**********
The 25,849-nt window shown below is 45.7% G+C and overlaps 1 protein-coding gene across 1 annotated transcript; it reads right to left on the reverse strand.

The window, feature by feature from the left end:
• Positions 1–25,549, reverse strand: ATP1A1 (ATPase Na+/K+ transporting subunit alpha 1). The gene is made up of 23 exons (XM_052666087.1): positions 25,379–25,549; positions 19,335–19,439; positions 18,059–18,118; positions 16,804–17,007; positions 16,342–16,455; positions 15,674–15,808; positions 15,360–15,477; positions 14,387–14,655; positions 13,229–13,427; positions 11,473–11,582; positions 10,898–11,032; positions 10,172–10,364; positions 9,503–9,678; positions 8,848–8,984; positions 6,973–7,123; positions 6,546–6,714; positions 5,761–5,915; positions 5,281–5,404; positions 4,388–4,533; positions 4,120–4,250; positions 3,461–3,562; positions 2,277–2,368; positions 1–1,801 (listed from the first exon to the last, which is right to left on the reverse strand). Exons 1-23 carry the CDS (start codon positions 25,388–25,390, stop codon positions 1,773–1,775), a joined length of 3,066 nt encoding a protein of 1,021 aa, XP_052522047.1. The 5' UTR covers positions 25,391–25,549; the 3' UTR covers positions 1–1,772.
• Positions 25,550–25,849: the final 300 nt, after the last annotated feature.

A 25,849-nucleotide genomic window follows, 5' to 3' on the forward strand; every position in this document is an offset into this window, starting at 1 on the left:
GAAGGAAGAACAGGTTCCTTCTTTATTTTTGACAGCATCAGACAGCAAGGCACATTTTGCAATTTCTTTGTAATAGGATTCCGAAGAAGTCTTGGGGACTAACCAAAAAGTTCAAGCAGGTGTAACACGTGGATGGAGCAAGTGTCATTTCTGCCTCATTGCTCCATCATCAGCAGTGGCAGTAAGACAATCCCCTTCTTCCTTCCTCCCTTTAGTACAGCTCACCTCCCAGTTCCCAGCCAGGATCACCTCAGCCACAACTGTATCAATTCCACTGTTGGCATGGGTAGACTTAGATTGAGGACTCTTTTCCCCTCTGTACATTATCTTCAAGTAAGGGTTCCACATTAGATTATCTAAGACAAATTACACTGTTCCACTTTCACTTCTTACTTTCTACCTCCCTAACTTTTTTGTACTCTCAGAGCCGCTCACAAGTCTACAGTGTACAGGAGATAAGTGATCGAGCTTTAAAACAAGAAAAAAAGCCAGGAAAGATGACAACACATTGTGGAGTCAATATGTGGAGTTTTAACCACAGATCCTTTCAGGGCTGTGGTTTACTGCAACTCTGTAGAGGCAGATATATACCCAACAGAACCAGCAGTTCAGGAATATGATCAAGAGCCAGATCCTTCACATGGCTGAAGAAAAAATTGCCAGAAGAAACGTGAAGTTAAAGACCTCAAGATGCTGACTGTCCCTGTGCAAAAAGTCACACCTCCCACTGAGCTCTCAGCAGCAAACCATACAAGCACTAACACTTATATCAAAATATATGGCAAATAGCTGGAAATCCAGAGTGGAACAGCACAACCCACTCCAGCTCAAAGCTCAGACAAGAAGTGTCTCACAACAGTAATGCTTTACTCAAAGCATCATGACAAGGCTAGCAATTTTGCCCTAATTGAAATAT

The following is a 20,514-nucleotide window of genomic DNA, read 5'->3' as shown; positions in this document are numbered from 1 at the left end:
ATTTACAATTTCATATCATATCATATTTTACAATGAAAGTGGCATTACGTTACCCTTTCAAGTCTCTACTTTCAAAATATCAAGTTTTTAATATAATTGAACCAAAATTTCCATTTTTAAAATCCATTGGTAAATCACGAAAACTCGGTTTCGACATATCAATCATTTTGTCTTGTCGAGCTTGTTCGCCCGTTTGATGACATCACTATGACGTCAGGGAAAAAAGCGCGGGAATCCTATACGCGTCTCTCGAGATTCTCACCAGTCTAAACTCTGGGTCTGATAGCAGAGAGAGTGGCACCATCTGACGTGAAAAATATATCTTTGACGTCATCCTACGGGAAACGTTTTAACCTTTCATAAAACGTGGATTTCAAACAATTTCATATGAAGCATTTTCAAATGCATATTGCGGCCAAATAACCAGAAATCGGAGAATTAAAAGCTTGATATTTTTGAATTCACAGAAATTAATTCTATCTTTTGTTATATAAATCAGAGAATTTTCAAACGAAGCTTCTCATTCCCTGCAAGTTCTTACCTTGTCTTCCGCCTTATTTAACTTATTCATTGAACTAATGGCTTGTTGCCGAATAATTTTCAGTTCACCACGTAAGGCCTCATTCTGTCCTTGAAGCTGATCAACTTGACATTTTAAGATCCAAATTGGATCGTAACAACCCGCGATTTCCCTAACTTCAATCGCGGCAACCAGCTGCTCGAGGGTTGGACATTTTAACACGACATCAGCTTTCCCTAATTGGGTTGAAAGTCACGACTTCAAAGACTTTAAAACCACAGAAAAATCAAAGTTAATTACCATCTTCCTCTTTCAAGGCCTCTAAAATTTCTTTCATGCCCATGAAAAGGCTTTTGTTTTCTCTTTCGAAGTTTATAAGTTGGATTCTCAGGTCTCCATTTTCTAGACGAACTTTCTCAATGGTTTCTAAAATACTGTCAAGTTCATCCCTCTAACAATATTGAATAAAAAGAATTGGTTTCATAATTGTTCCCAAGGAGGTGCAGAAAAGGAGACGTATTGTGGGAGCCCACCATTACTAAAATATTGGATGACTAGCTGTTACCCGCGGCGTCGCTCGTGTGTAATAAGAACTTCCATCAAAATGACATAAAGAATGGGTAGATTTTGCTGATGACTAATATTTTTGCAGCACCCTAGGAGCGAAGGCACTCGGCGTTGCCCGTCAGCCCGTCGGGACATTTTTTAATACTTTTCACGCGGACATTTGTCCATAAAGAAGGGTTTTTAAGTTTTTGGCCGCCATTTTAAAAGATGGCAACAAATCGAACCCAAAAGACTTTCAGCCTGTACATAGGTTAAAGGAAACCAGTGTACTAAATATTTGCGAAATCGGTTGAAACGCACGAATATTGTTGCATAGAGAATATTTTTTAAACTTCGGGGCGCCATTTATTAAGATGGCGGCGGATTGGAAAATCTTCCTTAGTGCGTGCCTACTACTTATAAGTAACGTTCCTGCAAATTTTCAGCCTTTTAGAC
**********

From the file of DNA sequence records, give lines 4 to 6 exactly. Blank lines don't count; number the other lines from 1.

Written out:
• Positions 25,550–25,849: the final 300 nt, after the last annotated feature.

A 25,849-nucleotide genomic window follows, 5' to 3' on the forward strand; every position in this document is an offset into this window, starting at 1 on the left:
GAAGGAAGAACAGGTTCCTTCTTTATTTTTGACAGCATCAGACAGCAAGGCACATTTTGCAATTTCTTTGTAATAGGATTCCGAAGAAGTCTTGGGGACTAACCAAAAAGTTCAAGCAGGTGTAACACGTGGATGGAGCAAGTGTCATTTCTGCCTCATTGCTCCATCATCAGCAGTGGCAGTAAGACAATCCCCTTCTTCCTTCCTCCCTTTAGTACAGCTCACCTCCCAGTTCCCAGCCAGGATCACCTCAGCCACAACTGTATCAATTCCACTGTTGGCATGGGTAGACTTAGATTGAGGACTCTTTTCCCCTCTGTACATTATCTTCAAGTAAGGGTTCCACATTAGATTATCTAAGACAAATTACACTGTTCCACTTTCACTTCTTACTTTCTACCTCCCTAACTTTTTTGTACTCTCAGAGCCGCTCACAAGTCTACAGTGTACAGGAGATAAGTGATCGAGCTTTAAAACAAGAAAAAAAGCCAGGAAAGATGACAACACATTGTGGAGTCAATATGTGGAGTTTTAACCACAGATCCTTTCAGGGCTGTGGTTTACTGCAACTCTGTAGAGGCAGATATATACCCAACAGAACCAGCAGTTCAGGAATATGATCAAGAGCCAGATCCTTCACATGGCTGAAGAAAAAATTGCCAGAAGAAACGTGAAGTTAAAGACCTCAAGATGCTGACTGTCCCTGTGCAAAAAGTCACACCTCCCACTGAGCTCTCAGCAGCAAACCATACAAGCACTAACACTTATATCAAAATATATGGCAAATAGCTGGAAATCCAGAGTGGAACAGCACAACCCACTCCAGCTCAAAGCTCAGACAAGAAGTGTCTCACAACAGTAATGCTTTACTCAAAGCATCATGACAAGGCTAGCAATTTTGCCCTAATTGAAATAT